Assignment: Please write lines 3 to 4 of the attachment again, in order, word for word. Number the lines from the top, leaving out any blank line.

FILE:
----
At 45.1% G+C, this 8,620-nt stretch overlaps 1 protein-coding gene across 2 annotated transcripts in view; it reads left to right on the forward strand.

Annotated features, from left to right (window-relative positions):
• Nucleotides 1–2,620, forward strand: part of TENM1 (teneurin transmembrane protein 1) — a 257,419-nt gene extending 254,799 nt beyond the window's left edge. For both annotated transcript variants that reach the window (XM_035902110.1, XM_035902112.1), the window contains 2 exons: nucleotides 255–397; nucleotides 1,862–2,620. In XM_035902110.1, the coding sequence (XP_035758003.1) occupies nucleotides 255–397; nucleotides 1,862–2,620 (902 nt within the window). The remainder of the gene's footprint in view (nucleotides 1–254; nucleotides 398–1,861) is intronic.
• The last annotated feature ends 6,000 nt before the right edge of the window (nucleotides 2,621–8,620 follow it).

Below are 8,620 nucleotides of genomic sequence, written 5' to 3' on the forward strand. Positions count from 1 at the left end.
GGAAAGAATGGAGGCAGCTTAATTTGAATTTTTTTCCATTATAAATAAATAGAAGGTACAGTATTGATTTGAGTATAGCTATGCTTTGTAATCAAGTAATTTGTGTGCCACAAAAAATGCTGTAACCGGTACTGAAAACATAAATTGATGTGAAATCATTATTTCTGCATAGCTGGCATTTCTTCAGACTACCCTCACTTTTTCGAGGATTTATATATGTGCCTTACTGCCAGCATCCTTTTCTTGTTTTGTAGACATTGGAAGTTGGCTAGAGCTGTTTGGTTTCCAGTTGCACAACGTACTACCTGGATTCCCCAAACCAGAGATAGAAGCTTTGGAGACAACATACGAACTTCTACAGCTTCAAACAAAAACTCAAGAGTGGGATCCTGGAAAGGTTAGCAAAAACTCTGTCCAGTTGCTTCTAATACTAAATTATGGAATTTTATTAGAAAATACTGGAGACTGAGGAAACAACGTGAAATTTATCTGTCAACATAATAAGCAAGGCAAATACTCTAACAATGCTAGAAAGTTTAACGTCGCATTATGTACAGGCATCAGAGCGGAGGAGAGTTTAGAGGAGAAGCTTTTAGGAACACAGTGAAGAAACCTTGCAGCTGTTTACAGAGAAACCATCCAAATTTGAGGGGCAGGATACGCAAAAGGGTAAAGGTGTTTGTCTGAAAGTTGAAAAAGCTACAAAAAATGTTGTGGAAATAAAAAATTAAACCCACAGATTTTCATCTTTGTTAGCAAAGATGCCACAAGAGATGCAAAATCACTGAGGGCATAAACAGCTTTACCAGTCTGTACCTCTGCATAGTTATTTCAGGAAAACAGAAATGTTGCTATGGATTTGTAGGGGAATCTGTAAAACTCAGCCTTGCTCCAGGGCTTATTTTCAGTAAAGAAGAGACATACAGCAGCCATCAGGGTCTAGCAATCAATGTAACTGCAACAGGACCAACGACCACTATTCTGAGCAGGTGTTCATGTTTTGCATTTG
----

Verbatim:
• Nucleotides 1–2,620, forward strand: part of TENM1 (teneurin transmembrane protein 1) — a 257,419-nt gene extending 254,799 nt beyond the window's left edge. For both annotated transcript variants that reach the window (XM_035902110.1, XM_035902112.1), the window contains 2 exons: nucleotides 255–397; nucleotides 1,862–2,620. In XM_035902110.1, the coding sequence (XP_035758003.1) occupies nucleotides 255–397; nucleotides 1,862–2,620 (902 nt within the window). The remainder of the gene's footprint in view (nucleotides 1–254; nucleotides 398–1,861) is intronic.
• The last annotated feature ends 6,000 nt before the right edge of the window (nucleotides 2,621–8,620 follow it).